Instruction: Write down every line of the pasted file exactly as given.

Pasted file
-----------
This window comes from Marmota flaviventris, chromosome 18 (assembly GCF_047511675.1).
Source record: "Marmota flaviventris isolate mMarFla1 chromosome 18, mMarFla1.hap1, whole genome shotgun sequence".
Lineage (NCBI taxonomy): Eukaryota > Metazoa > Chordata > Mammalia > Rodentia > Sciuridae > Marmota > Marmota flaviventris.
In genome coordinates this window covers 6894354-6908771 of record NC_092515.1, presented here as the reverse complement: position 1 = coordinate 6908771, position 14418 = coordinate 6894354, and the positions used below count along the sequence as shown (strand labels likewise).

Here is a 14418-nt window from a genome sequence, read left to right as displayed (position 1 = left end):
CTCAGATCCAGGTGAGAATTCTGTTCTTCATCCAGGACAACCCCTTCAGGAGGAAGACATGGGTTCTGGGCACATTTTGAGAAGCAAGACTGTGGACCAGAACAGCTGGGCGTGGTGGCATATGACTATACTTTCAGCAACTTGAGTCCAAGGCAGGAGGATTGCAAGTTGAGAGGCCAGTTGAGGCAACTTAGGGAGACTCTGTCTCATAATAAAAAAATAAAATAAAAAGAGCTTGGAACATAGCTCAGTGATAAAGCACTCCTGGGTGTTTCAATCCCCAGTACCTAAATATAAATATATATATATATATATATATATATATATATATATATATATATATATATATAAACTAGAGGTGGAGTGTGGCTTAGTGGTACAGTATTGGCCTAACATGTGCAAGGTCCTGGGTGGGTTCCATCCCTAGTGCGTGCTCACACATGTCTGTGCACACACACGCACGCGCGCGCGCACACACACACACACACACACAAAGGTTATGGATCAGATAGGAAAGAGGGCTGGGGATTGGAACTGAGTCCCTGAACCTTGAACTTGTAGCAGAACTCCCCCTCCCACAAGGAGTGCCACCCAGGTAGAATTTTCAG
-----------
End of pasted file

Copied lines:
This window comes from Marmota flaviventris, chromosome 18 (assembly GCF_047511675.1).
Source record: "Marmota flaviventris isolate mMarFla1 chromosome 18, mMarFla1.hap1, whole genome shotgun sequence".
Lineage (NCBI taxonomy): Eukaryota > Metazoa > Chordata > Mammalia > Rodentia > Sciuridae > Marmota > Marmota flaviventris.
In genome coordinates this window covers 6894354-6908771 of record NC_092515.1, presented here as the reverse complement: position 1 = coordinate 6908771, position 14418 = coordinate 6894354, and the positions used below count along the sequence as shown (strand labels likewise).

Here is a 14418-nt window from a genome sequence, read left to right as displayed (position 1 = left end):
CTCAGATCCAGGTGAGAATTCTGTTCTTCATCCAGGACAACCCCTTCAGGAGGAAGACATGGGTTCTGGGCACATTTTGAGAAGCAAGACTGTGGACCAGAACAGCTGGGCGTGGTGGCATATGACTATACTTTCAGCAACTTGAGTCCAAGGCAGGAGGATTGCAAGTTGAGAGGCCAGTTGAGGCAACTTAGGGAGACTCTGTCTCATAATAAAAAAATAAAATAAAAAGAGCTTGGAACATAGCTCAGTGATAAAGCACTCCTGGGTGTTTCAATCCCCAGTACCTAAATATAAATATATATATATATATATATATATATATATATATATATATATATATATATATAAACTAGAGGTGGAGTGTGGCTTAGTGGTACAGTATTGGCCTAACATGTGCAAGGTCCTGGGTGGGTTCCATCCCTAGTGCGTGCTCACACATGTCTGTGCACACACACGCACGCGCGCGCGCACACACACACACACACACACAAAGGTTATGGATCAGATAGGAAAGAGGGCTGGGGATTGGAACTGAGTCCCTGAACCTTGAACTTGTAGCAGAACTCCCCCTCCCACAAGGAGTGCCACCCAGGTAGAATTTTCAG